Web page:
Kukla's Korner

The Malik Report

Red Wings-Sharks wrap-up and Wings-Hawks set-up: out of the frying pan, into the self-made fire

The Detroit Red Wings couldn't take Red Bird III to Chicago as the plane just ferried the Tigers to San Jose, so it's my (and Jones36 on Twitter's) best guess that the Wings took a Delta charter to the Windy City facing a must-win situation against the Blackhawks this evening (8:30 PM EDT, FSD Plus/CSN Chicago/NHL Network U.S. w/ blackout of Center Ice/GameCenter Live included/97.1 FM) after dropping a 3-2 shootout decision to the San Jose Sharks on Thursday night.

The Wings gained a point--and a point is good--but the Wings' point gives them all of 2 points of breathing room over the Coyotes and three over the Stars and Blue Jackets--and regardless of whether you or I are thrilled with the lineup on a given night, it's the fact that the horses the Wings do have in their stable aren't getting the job done that worries me.

With eight games left, and tonight's game against the unbeaten-in-5 Hawks beginning a 4-game road trip, the Red Wings 44 points remain 11 shy of their "control your destiny" number (55 points), and the, "Surrender the game's first goal, rally and take a lead, and then not be able to sustain enough offense to hold the lead" formula is getting incredibly tiresome.

But that's what happened on Thursday night, and even if the Wings had wanted to dress Calle Jarnkrok and Tomas Jurco, who Fox Sports Detroit's Ken Daniels reported were in attendance, they didn't have a "roster emergency" that would have made an emergency recall legal, nor do they have NHL or Swedish permission to play Jarnkrok (nor do the Boston Bruins, as it turns out, because the Swedish Ice Hockey Federation's forbade Boston from adding Carl Soderberg to the roster)...

So while it's easy and simple to question what might have happened had the Wings dressed other players (I for one think that the team's desperately missed Jordin Tootoo's energy, but I'm not the coach), traded for other players, or as a certain radio host who spent Thursday evening trolling Wings fans had suggested, signed goal-scorers during the summer or had not chosen to very probably commit major dollars to their goaltender, well...

The Wings are in serious danger of missing the playoffs for the first time since 1990, and if they do so, the players will have no one to blame but themselves. During this game especially, the Wings' coach did not stick to his predictable best in terms of pouring the same players over the boards, tweaking lines as necessary after having tweaked his lineup to prepare for the Sharks, the coaching staff placed Damien Brunner in the lineup sparingly (he only played 8:52) in attempts to conserve his energy for key moments, and the power play and overtime personnel even included Gustav Nyquist and Joakim Andersson.

But the Wings' players aren't getting the job done, and, perhaps equally disturbingly, the Sharks were quite happy to suggest that bouncing back from a 4-0 loss to Columbus was relatively easy, as the Mercury News's David Pollak noted:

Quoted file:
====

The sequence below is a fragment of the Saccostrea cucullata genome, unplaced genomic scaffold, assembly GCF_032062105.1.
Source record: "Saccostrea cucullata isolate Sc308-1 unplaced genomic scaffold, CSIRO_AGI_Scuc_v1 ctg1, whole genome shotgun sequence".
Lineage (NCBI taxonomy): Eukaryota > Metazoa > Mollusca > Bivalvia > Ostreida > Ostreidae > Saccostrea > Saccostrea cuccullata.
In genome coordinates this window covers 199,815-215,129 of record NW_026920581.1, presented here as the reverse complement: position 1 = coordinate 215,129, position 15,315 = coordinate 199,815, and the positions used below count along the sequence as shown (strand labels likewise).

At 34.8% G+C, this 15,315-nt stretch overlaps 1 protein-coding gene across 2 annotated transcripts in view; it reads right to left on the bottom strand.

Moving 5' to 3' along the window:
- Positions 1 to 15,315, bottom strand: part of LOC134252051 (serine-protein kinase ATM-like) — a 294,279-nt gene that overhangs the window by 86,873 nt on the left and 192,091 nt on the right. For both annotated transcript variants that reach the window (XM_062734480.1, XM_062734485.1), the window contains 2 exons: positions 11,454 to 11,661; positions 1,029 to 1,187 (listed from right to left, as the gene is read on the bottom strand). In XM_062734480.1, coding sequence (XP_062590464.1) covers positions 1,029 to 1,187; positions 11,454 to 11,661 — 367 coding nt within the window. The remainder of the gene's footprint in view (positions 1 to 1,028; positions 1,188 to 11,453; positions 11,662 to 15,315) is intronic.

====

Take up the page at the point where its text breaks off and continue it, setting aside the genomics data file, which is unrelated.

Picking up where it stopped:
Well, he noted one bit of smarm in his first draft recap...

The Red Wings entered the game in unfamiliar territory -- eighth seed in the Western Conference and at risk of missing the playoffs after 21 consecutive appearances, the longest streak of any pro sports franchise.

The Sharks have the NHL's second-longest playoff streak going at nine seasons, but captain Joe Thornton didn't think there was any extra motivation in keeping Detroit out of the postseason.

"Not really," Thornton said before the game. "We realize how close they are to catching us, so I think just keeping them behind us is the bigger factor right now."

And a different kind of casual nature in the for-print version:

"Our road game has been lacking a little bit," said [Patrick] Marleau, who scored his team-leading 17th goal of the season after notching just one goal in the previous 11 games. "Especially coming off a bad game in Columbus, you wanted to come out with a strong performance."

While Marleau and Couture were providing the offense, goalie Antti Niemi had another strong effort. Forward Justin Abdelkader and defenseman Jakob Kindl did score for Detroit, but Niemi made 27 saves — several of them spectacular — and two more in the shootout to improve San Jose's record against the Red Wings to 8-1-1 in their past 10 meetings.


But it was the Sharks, whose streak of nine straight postseason showings is second best in the NHL, who took the early lead while short-handed at 2:35 of the first period. First, Joe Pavelski intercepted a pass deep in his own zone, then led the 2-on-1 rush capped by Marleau's shot that eluded Red Wing netminder Jimmy Howard.

For a while, Niemi was looking invincible, especially early in the second period when he robbed Cory Emmerton with a glove save as the Sharks goalie was tumbling to the ice.

"There was a crowd in front of the net and I fell on my back and I didn't see the puck," Niemi said. "Luckily I was able to look that way at that time."

But Detroit broke through at 9:51 of the second period when Abdelkader took a feed Johan Franzen behind the net and one-timed it under Niemi's pads to make it 1-1. And the Red Wings grabbed the lead at 2:29 of the third on a power play when Henrik Zetterberg found Kindl all alone in the slot. Ninety-one seconds later, however, the Sharks had a power-play goal of their own as Couture used his backhand to roof the rebound of a shot by Joe Thornton over the Detroit goalie.